If you’re a frequent nail salon customer, you may be picking up more than just a manicure. A new study finds that people who are regulars at hair and nail salons acquire more skin rashes and nail fungus than those who visit less often.
For the study, which was published in the Journal of Chemical Health and Safety, Rutgers School of Public Health researchers surveyed 90 hair and nail salon clients in three New Jersey counties. They found that 52 percent of participants reported skin or fungal symptoms, which were most common for customers who had gone to salons at least three times within the past year.
Surprisingly, nail salon customers who went less often had a higher rate of respiratory problems. But the researchers note that’s probably because they didn’t return to the salon after experiencing respiratory symptoms.
The study — one of the first to focus on the health risks that salon clients, rather than employees, face — revealed that several health issues can crop up from a nail or hair salon visit. “A number of adverse health outcomes have been documented among salon clients, including contact dermatitis resulting from exposure to allergens or irritants found in nail products, including polish and artificial nails,” lead study author Lindsey Milich, who conducted it as part of her master’s degree research at Rutgers, tells Yahoo Lifestyle.
She continues, “Nail clippers and files that are used more than once can increase risk of contamination with pathogens including bacteria, fungi, and viruses. Other risks include ultraviolet ray exposure of the skin and respiratory irritation from poor indoor air quality, as well as chemicals used in hair coloring/straightening products (like formaldehyde) that can result in allergic reactions of the skin, eyes, and lungs.”
For some, these resulted in what Milich calls a possible “healthy client effect” — meaning that customers who experienced respiratory problems in particular probably didn’t return to the salon in order to protect their own health. “Those who experienced respiratory symptoms including itchy/watery eyes, trouble breathing, headache/lightheadedness, and nausea may have been less likely to revisit salons,” she says.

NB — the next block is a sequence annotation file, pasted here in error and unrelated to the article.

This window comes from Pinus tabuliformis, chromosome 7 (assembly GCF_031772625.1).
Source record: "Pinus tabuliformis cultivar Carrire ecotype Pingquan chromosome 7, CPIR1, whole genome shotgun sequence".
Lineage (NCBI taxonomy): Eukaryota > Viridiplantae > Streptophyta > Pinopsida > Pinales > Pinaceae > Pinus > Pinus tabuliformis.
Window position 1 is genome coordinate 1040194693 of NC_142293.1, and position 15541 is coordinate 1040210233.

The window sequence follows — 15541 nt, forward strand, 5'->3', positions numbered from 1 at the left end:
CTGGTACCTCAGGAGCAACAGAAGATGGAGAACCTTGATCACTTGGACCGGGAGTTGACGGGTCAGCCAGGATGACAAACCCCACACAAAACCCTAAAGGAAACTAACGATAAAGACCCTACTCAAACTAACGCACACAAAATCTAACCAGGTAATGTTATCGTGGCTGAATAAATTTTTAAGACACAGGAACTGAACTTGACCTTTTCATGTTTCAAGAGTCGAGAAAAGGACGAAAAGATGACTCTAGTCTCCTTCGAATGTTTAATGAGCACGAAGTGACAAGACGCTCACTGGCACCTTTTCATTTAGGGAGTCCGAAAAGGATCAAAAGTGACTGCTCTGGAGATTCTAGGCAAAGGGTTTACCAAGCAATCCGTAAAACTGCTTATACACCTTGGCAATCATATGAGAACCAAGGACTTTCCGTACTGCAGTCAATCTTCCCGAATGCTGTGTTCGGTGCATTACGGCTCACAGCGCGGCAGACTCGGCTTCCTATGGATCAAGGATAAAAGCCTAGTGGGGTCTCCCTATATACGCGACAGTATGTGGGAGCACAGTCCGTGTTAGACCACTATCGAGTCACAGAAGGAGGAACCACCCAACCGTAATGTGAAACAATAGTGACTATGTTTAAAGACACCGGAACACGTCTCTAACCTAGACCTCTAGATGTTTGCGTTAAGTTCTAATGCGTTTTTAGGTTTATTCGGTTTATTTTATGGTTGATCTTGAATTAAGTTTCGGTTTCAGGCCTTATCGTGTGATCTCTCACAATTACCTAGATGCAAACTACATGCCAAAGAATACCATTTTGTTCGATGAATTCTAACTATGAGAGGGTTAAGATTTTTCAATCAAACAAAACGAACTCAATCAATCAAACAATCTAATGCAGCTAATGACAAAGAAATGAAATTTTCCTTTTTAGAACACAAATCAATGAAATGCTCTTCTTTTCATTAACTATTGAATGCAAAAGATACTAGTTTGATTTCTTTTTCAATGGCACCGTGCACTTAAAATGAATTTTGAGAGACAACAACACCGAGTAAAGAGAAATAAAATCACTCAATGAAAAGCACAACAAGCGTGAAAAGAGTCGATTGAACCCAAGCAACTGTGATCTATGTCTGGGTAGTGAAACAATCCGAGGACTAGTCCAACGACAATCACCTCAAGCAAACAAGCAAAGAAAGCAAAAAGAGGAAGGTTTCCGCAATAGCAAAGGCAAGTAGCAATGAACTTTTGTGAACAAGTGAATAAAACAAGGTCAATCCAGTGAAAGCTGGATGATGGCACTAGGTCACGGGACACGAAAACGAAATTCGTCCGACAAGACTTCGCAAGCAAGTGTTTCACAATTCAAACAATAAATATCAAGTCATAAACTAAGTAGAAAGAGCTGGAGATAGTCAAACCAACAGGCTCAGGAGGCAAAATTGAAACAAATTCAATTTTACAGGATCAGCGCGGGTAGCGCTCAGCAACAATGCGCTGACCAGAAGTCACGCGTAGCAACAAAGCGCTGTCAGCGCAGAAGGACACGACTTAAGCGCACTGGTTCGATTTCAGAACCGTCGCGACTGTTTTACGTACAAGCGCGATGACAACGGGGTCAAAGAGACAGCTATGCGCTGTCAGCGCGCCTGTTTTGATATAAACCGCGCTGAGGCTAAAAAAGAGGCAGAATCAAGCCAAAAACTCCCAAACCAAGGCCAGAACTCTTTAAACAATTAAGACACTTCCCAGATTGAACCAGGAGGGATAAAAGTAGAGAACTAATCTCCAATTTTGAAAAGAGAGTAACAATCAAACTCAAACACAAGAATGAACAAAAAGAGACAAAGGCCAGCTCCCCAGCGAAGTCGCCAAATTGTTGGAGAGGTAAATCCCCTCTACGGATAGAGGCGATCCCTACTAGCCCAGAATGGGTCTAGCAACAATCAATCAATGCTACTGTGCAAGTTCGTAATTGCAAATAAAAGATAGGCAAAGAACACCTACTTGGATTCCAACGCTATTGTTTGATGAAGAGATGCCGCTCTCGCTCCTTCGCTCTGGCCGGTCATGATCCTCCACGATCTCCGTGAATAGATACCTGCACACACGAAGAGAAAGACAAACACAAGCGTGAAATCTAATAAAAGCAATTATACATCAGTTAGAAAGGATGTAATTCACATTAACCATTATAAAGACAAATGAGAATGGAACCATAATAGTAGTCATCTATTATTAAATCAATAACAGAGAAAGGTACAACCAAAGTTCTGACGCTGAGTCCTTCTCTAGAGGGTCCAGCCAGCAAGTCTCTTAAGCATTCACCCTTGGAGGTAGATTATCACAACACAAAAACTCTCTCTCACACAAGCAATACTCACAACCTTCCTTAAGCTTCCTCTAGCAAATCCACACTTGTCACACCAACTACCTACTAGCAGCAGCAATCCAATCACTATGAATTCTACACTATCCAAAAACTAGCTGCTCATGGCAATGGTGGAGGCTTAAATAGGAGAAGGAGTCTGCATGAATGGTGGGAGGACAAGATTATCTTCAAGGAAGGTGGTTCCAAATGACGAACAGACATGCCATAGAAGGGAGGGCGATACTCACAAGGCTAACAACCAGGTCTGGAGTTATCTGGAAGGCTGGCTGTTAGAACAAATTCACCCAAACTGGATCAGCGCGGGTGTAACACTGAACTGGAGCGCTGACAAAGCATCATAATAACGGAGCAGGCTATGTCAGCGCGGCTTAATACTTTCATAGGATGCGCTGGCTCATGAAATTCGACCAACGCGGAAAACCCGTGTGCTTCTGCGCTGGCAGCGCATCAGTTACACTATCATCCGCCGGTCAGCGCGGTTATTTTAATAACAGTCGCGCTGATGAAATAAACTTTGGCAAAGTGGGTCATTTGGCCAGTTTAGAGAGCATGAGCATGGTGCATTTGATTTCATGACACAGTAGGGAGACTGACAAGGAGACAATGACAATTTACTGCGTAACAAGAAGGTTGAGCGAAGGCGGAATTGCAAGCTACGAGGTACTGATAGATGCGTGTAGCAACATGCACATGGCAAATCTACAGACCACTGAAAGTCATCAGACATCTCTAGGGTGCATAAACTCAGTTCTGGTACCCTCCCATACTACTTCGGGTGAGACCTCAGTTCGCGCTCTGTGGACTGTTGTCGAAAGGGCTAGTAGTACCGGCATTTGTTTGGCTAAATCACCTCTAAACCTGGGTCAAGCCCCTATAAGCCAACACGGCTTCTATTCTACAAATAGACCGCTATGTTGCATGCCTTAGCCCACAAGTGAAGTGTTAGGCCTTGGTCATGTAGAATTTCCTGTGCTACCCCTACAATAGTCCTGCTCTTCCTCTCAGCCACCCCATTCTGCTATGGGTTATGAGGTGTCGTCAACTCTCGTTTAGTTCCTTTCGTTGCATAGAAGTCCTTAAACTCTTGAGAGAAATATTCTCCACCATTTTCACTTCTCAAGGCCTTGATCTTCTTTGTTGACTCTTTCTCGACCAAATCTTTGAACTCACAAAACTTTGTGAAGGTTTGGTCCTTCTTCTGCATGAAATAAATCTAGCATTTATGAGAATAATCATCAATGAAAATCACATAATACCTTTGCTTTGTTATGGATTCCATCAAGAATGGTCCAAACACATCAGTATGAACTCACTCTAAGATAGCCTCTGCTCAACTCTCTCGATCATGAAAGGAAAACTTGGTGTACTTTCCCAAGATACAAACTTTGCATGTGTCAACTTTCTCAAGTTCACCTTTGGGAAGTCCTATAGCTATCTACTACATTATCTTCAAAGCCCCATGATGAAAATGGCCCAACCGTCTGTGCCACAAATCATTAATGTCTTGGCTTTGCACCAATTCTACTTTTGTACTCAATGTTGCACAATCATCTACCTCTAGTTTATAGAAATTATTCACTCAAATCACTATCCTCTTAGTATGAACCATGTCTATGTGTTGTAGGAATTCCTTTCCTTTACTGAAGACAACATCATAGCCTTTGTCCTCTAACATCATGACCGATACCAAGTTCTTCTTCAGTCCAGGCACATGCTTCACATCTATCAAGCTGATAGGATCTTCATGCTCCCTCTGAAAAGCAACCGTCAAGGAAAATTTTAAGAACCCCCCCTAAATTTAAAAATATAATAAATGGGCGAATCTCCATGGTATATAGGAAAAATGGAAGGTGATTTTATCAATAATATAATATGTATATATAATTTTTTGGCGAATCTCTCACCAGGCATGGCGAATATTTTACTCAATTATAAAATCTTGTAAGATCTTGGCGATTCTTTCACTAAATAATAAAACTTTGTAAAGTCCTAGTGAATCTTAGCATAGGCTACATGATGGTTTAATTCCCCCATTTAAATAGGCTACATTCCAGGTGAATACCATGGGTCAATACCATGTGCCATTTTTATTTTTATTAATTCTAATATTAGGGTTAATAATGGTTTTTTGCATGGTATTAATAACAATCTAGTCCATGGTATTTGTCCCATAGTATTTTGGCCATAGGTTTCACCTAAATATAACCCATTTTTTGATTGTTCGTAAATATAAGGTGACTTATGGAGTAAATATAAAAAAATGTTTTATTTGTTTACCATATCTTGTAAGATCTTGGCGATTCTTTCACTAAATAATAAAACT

Dermatologist Kristina Goldenberg of Goldenberg Dermatology in New York City tells Yahoo Lifestyle that she has a few concerns when it comes to nail salons. “Firstly, I worry about how well the instruments are cleaned and transmission of infection if the instruments are not sterilized,” she says. “Secondly, if the cuticles are removed too rigorously, infection and inflammation of the nail matrix (the nail factory) may follow. This often needs to be treated with antibiotics, and the nail may start to grow abnormally. Lastly, I worry about nail fungus if the salon does not take proper measures to clean all equipment.”
So what can you do to protect your health at the salon, aside from making sure it’s well ventilated? “Always ask how the instruments are cleaned,” suggests Goldenberg. “Soaking in an antibacterial solution is not enough! All instruments should be sterilized using an autoclave. When your nails are being treated, always tell the manicurist to push back the cuticles and to never cut them. Avoid gel manicures, since they can significantly thin out the nails. And lastly, do not walk barefoot in a salon or a spa.”
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